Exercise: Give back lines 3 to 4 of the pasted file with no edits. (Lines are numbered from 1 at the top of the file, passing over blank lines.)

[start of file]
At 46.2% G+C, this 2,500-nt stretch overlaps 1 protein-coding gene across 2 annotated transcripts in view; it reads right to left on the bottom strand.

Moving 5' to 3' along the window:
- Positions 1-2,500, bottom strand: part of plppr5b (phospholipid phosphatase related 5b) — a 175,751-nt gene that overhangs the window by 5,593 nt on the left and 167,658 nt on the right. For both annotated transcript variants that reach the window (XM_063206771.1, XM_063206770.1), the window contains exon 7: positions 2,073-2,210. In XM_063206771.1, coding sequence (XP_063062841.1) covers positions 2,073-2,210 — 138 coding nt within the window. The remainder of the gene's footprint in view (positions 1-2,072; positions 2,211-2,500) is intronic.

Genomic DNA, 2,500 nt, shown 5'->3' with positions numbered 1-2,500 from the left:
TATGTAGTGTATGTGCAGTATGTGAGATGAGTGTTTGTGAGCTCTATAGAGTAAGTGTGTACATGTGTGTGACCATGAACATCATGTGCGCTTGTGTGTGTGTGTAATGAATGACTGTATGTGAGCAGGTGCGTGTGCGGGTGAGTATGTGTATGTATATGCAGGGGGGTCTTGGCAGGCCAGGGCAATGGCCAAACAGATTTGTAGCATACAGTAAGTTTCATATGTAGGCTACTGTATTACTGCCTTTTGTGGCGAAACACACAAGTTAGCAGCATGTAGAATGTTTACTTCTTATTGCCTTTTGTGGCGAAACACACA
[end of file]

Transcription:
- Positions 1-2,500, bottom strand: part of plppr5b (phospholipid phosphatase related 5b) — a 175,751-nt gene that overhangs the window by 5,593 nt on the left and 167,658 nt on the right. For both annotated transcript variants that reach the window (XM_063206771.1, XM_063206770.1), the window contains exon 7: positions 2,073-2,210. In XM_063206771.1, coding sequence (XP_063062841.1) covers positions 2,073-2,210 — 138 coding nt within the window. The remainder of the gene's footprint in view (positions 1-2,072; positions 2,211-2,500) is intronic.

Genomic DNA, 2,500 nt, shown 5'->3' with positions numbered 1-2,500 from the left: